Take a peek at the girl sitting next to you in class. Is she taking comprehensive notes with purpose? Does she set her pencil down every few minutes and watch the professor work a problem, or does she work the problem herself? When she studies, does she listen to music? A survey of any classroom will show us that different students learn in different ways.
Traditionally, there are three modes of learning: visual, auditory, and kinesthetic. Although most people learn through a combination of each, most people also have a particular mode that naturally suits them.
Visual learners are the students who tend to sit in the front of class. You’ll find that they talk fast, prefer quiet when studying, and most of all, they learn through images. They’re quick to interrupt and understand something best when it’s drawn on the board, illustrated with a chart or explained with visual imagery.
Auditory learners don’t necessarily need to sit front and center in a classroom. They think in linear manner and would rather an idea be verbally explained to them in organized conversation. They are natural listeners, particularly well suited for lecture classes. You may find them saying sentences aloud when reading new material.
Kinesthetic learners learn by doing. They tend to be the slowest of all talkers and ponder questions extensively before answering. They remember class by what happened, not necessarily what was said or heard. They do well in lab classes. They may have a hard time sitting still.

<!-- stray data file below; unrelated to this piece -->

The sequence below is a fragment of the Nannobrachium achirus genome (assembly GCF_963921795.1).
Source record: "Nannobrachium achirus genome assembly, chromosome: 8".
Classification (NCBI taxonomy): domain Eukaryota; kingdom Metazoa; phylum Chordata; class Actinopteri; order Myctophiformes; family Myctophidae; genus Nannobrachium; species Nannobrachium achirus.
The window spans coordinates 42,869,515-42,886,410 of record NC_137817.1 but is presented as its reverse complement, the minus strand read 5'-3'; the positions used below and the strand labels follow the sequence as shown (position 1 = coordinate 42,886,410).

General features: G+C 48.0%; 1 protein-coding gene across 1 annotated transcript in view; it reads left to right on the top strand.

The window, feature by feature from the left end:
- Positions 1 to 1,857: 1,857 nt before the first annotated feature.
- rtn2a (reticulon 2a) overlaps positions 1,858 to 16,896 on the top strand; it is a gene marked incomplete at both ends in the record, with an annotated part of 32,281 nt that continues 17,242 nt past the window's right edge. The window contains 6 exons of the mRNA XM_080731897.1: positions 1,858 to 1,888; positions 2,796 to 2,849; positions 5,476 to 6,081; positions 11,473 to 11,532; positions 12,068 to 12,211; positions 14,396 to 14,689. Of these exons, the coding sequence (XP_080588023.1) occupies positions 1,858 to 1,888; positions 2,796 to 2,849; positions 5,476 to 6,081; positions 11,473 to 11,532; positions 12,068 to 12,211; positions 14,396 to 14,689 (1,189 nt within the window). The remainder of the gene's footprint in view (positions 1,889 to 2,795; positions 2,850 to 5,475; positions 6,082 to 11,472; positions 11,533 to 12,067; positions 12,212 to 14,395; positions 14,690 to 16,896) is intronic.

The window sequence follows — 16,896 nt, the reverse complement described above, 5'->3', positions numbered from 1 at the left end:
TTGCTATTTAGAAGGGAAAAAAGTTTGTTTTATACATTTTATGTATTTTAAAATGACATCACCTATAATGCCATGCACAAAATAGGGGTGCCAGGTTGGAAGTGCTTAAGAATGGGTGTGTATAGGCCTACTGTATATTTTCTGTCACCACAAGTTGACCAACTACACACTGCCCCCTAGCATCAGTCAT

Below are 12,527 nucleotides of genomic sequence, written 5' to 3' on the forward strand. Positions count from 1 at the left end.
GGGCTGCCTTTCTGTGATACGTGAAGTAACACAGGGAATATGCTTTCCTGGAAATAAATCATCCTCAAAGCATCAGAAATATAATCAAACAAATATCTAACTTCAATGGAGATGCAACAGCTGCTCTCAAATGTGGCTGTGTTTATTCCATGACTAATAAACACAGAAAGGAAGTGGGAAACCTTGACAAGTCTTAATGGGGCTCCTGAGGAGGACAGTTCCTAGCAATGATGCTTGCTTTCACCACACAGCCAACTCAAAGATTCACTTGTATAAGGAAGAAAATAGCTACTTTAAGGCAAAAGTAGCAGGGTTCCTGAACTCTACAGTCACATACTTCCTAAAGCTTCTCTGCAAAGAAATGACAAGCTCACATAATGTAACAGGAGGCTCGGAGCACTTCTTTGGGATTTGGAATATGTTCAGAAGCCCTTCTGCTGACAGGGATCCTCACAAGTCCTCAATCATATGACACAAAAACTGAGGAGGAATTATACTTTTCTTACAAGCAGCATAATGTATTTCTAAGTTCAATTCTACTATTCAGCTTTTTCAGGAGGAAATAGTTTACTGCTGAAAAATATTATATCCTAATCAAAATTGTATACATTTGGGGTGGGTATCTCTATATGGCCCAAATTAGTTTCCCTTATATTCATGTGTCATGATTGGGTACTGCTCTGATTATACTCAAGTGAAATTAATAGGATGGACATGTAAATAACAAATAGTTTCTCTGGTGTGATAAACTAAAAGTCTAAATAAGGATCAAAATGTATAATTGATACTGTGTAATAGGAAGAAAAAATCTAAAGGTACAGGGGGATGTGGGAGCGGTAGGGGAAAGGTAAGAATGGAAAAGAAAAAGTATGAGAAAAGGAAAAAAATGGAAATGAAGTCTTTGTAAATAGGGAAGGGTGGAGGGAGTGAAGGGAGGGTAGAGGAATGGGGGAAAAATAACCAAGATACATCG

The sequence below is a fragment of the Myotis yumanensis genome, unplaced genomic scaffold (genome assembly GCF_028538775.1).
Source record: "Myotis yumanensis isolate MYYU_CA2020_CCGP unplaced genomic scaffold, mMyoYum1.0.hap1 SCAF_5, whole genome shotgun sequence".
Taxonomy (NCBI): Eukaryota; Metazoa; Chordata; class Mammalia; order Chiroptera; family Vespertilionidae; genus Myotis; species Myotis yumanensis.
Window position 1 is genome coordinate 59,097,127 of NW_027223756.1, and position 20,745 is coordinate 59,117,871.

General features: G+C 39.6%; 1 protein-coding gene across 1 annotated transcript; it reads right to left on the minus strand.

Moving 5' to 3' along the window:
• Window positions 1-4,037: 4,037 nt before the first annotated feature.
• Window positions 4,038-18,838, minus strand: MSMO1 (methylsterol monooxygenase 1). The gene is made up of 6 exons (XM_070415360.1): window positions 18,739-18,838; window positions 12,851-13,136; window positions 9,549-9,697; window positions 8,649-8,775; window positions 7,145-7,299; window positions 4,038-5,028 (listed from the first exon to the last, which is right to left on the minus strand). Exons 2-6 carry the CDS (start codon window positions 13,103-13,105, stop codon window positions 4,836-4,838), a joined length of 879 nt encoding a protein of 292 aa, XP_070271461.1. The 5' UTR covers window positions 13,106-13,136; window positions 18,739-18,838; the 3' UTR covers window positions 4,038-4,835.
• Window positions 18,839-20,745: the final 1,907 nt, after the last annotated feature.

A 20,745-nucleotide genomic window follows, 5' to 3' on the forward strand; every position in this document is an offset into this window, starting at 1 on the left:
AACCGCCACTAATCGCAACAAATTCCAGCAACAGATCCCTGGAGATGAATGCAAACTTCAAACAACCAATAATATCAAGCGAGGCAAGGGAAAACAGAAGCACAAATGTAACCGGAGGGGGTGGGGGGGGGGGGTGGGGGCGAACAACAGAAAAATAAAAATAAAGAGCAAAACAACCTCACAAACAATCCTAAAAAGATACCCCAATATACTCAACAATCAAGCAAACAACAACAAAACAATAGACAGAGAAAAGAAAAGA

Though many students can instantly pinpoint how they learn best, others find it difficult. Indeed, educational psychologists often criticize lumping students in such black-and-white categories. Known best for his theory of multiple intelligences, Howard Gardner, professor at Harvard University, says it best: “Students possess different kinds of minds and therefore learn, remember, perform and understand in different ways.” Gardner’s research suggested that students interpret the world with seven learning styles.
Gardner’s multiple intelligences are much less ambiguous than the three previously discussed, and they help us identify our learning style by identifying our strengths. “We are all able to know the world through language, logical-mathematical analysis, spatial representation, musical thinking, the use of the body to solve problems or to make things, an understanding of other individuals and an understanding of ourselves,” says Gardner, naming the seven intelligences.
However we choose to label the way we learn, one thing remains clear: our minds work – and learn – in different ways. This poses a challenge in our lecture-heavy education system, which, at large, suits those good at language. On the other spectrum, in science and engineering, half of class may be spent working problems, making way for the logically minded. Yet language and logic only account for two of Gardner’s proposed intelligences. How do we teach students whose strength lies in the remaining five?
Teachers should seek to diversify the way curriculum is taught. Introducing class discussion may help students who learn through interaction. Just as there is required textbook reading, there should be required “visual reading.” Say, instead of reading about a cell, looking at cell through a microscope. Students who learn best through introspection should be encouraged to keep journals. Encouraging students to draw pictures alongside math problems may help spatially oriented students.
Equal opportunity in learning can only be achieved with balanced instruction that accommodates all students.
Tarif Haque is a columnist for The Crimson White and a sophomore majoring in computer science.